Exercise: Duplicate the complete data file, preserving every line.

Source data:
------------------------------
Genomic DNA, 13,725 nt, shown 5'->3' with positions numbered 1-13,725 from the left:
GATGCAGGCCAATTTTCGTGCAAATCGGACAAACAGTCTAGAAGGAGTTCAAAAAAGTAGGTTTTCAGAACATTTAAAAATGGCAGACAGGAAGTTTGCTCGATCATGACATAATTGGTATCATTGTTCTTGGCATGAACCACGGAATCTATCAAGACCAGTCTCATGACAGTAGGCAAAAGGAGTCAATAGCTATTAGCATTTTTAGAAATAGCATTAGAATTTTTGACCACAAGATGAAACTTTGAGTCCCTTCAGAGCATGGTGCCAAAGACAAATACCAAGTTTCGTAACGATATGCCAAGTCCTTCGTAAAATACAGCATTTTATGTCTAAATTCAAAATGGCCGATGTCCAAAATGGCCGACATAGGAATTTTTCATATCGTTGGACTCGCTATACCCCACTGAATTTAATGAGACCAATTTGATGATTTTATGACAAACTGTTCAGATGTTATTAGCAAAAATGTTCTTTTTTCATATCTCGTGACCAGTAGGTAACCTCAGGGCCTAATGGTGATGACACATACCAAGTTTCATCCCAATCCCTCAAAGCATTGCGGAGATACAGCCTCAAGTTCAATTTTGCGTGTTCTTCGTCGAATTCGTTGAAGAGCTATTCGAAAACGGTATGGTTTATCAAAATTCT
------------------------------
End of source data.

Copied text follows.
Genomic DNA, 13,725 nt, shown 5'->3' with positions numbered 1-13,725 from the left:
GATGCAGGCCAATTTTCGTGCAAATCGGACAAACAGTCTAGAAGGAGTTCAAAAAAGTAGGTTTTCAGAACATTTAAAAATGGCAGACAGGAAGTTTGCTCGATCATGACATAATTGGTATCATTGTTCTTGGCATGAACCACGGAATCTATCAAGACCAGTCTCATGACAGTAGGCAAAAGGAGTCAATAGCTATTAGCATTTTTAGAAATAGCATTAGAATTTTTGACCACAAGATGAAACTTTGAGTCCCTTCAGAGCATGGTGCCAAAGACAAATACCAAGTTTCGTAACGATATGCCAAGTCCTTCGTAAAATACAGCATTTTATGTCTAAATTCAAAATGGCCGATGTCCAAAATGGCCGACATAGGAATTTTTCATATCGTTGGACTCGCTATACCCCACTGAATTTAATGAGACCAATTTGATGATTTTATGACAAACTGTTCAGATGTTATTAGCAAAAATGTTCTTTTTTCATATCTCGTGACCAGTAGGTAACCTCAGGGCCTAATGGTGATGACACATACCAAGTTTCATCCCAATCCCTCAAAGCATTGCGGAGATACAGCCTCAAGTTCAATTTTGCGTGTTCTTCGTCGAATTCGTTGAAGAGCTATTCGAAAACGGTATGGTTTATCAAAATTCT